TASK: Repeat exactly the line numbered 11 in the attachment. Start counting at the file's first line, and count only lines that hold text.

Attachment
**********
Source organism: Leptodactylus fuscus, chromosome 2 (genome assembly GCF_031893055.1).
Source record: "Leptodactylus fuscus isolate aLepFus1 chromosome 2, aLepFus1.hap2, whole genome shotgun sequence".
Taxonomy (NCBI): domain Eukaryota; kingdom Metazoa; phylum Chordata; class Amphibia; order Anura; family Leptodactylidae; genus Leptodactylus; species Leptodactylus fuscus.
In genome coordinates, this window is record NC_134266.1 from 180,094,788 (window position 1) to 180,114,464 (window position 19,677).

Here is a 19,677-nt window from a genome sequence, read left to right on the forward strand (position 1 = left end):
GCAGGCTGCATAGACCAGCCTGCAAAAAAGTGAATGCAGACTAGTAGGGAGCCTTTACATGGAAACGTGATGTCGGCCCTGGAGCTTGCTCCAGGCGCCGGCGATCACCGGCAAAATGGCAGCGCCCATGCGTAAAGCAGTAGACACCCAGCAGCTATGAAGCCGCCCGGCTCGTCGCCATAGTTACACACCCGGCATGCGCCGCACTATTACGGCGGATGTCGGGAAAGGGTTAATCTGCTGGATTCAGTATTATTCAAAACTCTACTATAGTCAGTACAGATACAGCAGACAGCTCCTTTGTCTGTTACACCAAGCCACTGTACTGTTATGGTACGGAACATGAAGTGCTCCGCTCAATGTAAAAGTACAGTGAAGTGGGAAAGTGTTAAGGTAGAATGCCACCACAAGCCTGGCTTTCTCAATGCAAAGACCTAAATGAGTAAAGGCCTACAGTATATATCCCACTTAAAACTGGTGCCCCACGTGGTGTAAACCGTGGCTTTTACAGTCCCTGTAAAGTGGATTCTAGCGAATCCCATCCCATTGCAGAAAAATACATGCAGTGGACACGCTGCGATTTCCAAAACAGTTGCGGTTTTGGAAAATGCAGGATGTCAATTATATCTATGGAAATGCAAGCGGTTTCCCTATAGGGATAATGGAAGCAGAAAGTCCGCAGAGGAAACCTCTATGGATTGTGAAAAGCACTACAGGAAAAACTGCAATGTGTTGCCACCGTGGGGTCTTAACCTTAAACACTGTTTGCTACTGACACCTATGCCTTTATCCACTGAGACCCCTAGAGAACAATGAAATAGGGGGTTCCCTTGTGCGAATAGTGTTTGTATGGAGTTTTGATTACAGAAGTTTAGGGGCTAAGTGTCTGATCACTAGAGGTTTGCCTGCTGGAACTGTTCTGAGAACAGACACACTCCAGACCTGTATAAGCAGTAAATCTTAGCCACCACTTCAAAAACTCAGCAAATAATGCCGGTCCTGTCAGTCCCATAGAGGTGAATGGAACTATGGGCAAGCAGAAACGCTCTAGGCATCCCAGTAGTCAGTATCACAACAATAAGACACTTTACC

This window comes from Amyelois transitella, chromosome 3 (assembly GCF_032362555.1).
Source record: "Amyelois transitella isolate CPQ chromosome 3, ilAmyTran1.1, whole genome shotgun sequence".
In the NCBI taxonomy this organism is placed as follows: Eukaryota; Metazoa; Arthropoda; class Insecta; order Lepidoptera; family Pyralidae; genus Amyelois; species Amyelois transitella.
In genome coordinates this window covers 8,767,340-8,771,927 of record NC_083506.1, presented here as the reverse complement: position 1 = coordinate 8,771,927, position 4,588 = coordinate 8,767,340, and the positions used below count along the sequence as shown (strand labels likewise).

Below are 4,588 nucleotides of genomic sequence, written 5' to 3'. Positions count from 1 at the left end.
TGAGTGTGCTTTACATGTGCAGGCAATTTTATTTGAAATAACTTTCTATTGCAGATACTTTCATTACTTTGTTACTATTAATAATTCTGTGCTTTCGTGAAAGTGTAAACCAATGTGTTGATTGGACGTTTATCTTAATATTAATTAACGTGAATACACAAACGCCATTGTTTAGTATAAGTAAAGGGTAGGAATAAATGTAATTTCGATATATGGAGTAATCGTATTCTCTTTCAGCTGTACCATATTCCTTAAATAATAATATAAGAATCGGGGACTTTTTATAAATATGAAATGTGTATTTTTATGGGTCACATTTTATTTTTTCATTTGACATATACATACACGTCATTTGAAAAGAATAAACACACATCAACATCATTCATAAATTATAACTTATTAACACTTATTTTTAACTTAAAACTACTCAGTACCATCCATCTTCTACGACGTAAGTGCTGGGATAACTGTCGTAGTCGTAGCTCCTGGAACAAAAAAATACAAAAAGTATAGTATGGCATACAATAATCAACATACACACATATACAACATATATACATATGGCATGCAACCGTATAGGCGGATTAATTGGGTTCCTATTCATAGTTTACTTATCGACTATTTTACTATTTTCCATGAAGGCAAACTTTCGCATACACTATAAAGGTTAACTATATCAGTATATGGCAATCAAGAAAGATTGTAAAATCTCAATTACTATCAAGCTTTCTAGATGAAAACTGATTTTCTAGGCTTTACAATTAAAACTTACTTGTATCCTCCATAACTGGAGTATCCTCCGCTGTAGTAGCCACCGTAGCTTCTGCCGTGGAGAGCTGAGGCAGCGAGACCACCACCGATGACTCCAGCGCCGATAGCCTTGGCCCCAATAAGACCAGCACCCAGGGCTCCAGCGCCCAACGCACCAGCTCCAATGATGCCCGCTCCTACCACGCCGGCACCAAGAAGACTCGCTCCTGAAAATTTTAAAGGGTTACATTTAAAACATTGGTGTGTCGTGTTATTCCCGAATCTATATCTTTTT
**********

Below are 4,588 nucleotides of genomic sequence, written 5' to 3'. Positions count from 1 at the left end.